All of us remember our first Bikram yoga class. For Chris Durand, it was Aug. 7, 2008:
“It must have been about 70 minutes into the class—with sweat dripping into my nose, ears and eyes, and Altin yelling, ‘lock your knees!’ or ‘grab your toes!’ or something else I couldn’t do, such as, ‘breathe through your nose!’ (Yo, dude, I am just trying to breathe!)—I started thinking about the Bataan Death March.”
Many of us also remember Chris’s first instructor, Albanian-born Altin Duka, for whom deprivation was a kind of badge of honor— “You had bicycles,” he liked to say. “We had donkeys!” (Wherever you are, if you’re reading this, Altin, we miss you)!
Fortunately, Chris persevered: “My second, third and fourth classes all made me realize that most of the teachers were absolute sweethearts. And I was also getting used to the heat.”
Chris’s path to Bikram yoga began over Christmas, 2006: “I was playing a simple pickup game of soccer with some friends and our kids, and I slipped and fell. The following morning I woke up with a lower back pain I had not felt before.”
Several months went by with visits to the spine doctor and cortisone shots. Finally, an MRI confirmed that Chris had a herniated disc in his lumbar spine. Months of physical therapy, anti-inflammatory and pain medications ensued, but nothing seemed to be working. Chris’s family has a history of back problems, so he was afraid it was something he was just going to have to live with.
“I asked my doctor what options we had. She said short of surgery and some ‘injection-based’ therapy, the only other thing she has heard works is yoga. In fact, she mentioned hot yoga.”
Fast-forward to 2009. Chris attended a three-day, company-sponsored executive physical at the Mayo Clinic in Jacksonville, Fla.
“On the final day, we had the option to see specialists, so I chose to see the spine specialist. I brought a copy of the MRI showing the herniated disc, and the doctor ran me through some tests.
“Afterward the doctor said to me, ‘You certainly did have a herniated L5 disc, because I can see it in that MRI. However you seemed to have cured it. What is it again you have been doing?’
“I said, ‘Bikram yoga, three to five days a week.’ He said, ‘I have heard of yoga healing people’s backs, but you are the first case I have seen.”
“Six-and-a-half years later, I have not had to see my spine doctor, I have not taken an ibuprofen, not even for a headache, and I have not had another debilitating event.”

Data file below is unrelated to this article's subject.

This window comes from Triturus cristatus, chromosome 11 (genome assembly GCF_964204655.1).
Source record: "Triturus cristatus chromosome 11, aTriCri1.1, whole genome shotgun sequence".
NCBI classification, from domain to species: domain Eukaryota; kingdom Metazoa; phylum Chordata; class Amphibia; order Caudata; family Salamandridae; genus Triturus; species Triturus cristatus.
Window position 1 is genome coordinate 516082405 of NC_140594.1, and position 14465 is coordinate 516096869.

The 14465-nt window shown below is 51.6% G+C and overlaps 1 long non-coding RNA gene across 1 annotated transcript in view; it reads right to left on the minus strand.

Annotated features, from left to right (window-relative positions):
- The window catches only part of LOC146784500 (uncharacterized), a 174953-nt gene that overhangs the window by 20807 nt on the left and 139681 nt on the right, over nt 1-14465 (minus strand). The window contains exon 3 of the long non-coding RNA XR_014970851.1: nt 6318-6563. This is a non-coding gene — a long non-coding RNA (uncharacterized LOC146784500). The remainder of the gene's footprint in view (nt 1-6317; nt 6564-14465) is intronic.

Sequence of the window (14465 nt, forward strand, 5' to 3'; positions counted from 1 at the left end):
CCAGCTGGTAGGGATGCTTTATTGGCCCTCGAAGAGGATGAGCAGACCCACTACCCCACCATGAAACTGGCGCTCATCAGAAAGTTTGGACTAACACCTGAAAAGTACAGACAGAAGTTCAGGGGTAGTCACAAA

Chris was born in 1966 in Hartford, Conn., where he lived until ninth grade, when his family to a small town in upstate New York. Despite the culture shock, Chris enjoyed his time there. From jobs on dairy farms he learned to appreciate hard work. He also realized that he definitely had to get to college.
“I always had a sense of service,” Chris says. “I thank my mother for that. She is one of the most selfless people I know. She taught me that giving is the real gift in life.”
So Chris made up his mind to go into the military. After applying to several colleges and ROTC scholarships, Chris says, “I was honored, and am still humbled to this day, to attend the U.S. Military Academy at West Point.” He graduated as a second lieutenant in U.S. Army Infantry and went on to complete training in Jungle Operations and the Airborne and Ranger schools.
In the Army, Chris found more than just a career. One day in 1990, after a grueling “certification” road march—12 miles in less than four hours, in full battle fatigues, combat boots and helmet, carrying an M16 rifle and 40 pounds in a rucksack–he went to the Officer’s Club with some friends to have a few beers.
“It was that night that I fell in love with my wife of 25 years, who was a U.S. Army nurse at the time.” Chris and Jill left the military in 1991 and for several years lived in California, where their son, Nico, was born in 1995. They moved to Richmond in 1997, and a year later daughter Sophia was born.
Since leaving the military Chris has worked in industrial and manufacturing sales, engineering and operations, specifically in semiconductor and biopharmaceutical manufacturing. Jill is a self-employed medical trainer for child development and day-care facilities.
Outside the yoga room, Chris enjoys running and working in his yard. He loves to cook for friends and family. And he continues his dedication to service as a board member for nonprofit organizations. Most recently he has been involved with Sportable (www.sportable.org), which provides adaptive sports training and event programming for athletes with physical and visual handicaps.
Chris says, “There is no doubt that we share something special by doing Bikram yoga together, but I have found that it extends well beyond the walls of the Bikram studio to a larger community that really care about their own health and the welfare of others.”